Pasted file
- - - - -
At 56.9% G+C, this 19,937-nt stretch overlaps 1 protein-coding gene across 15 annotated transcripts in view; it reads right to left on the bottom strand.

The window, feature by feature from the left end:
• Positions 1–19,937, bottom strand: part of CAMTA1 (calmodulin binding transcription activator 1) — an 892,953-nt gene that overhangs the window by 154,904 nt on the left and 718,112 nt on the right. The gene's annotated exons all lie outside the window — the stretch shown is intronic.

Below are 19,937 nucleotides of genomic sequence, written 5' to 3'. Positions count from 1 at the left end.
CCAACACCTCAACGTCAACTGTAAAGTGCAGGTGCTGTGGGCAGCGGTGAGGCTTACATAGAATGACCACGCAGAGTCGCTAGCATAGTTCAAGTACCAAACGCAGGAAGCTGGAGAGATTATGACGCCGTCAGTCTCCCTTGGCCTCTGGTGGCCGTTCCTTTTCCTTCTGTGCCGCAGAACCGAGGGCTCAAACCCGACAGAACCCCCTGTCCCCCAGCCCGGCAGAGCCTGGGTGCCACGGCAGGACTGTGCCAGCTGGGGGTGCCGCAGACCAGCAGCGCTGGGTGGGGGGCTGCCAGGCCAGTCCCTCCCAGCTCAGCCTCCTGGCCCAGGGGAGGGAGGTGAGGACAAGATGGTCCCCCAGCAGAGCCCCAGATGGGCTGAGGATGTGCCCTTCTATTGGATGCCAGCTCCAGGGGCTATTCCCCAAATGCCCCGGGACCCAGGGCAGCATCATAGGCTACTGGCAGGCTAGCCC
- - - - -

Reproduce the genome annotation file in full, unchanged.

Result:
At 56.9% G+C, this 19,937-nt stretch overlaps 1 protein-coding gene across 15 annotated transcripts in view; it reads right to left on the bottom strand.

The window, feature by feature from the left end:
• Positions 1–19,937, bottom strand: part of CAMTA1 (calmodulin binding transcription activator 1) — an 892,953-nt gene that overhangs the window by 154,904 nt on the left and 718,112 nt on the right. The gene's annotated exons all lie outside the window — the stretch shown is intronic.

Below are 19,937 nucleotides of genomic sequence, written 5' to 3'. Positions count from 1 at the left end.
CCAACACCTCAACGTCAACTGTAAAGTGCAGGTGCTGTGGGCAGCGGTGAGGCTTACATAGAATGACCACGCAGAGTCGCTAGCATAGTTCAAGTACCAAACGCAGGAAGCTGGAGAGATTATGACGCCGTCAGTCTCCCTTGGCCTCTGGTGGCCGTTCCTTTTCCTTCTGTGCCGCAGAACCGAGGGCTCAAACCCGACAGAACCCCCTGTCCCCCAGCCCGGCAGAGCCTGGGTGCCACGGCAGGACTGTGCCAGCTGGGGGTGCCGCAGACCAGCAGCGCTGGGTGGGGGGCTGCCAGGCCAGTCCCTCCCAGCTCAGCCTCCTGGCCCAGGGGAGGGAGGTGAGGACAAGATGGTCCCCCAGCAGAGCCCCAGATGGGCTGAGGATGTGCCCTTCTATTGGATGCCAGCTCCAGGGGCTATTCCCCAAATGCCCCGGGACCCAGGGCAGCATCATAGGCTACTGGCAGGCTAGCCC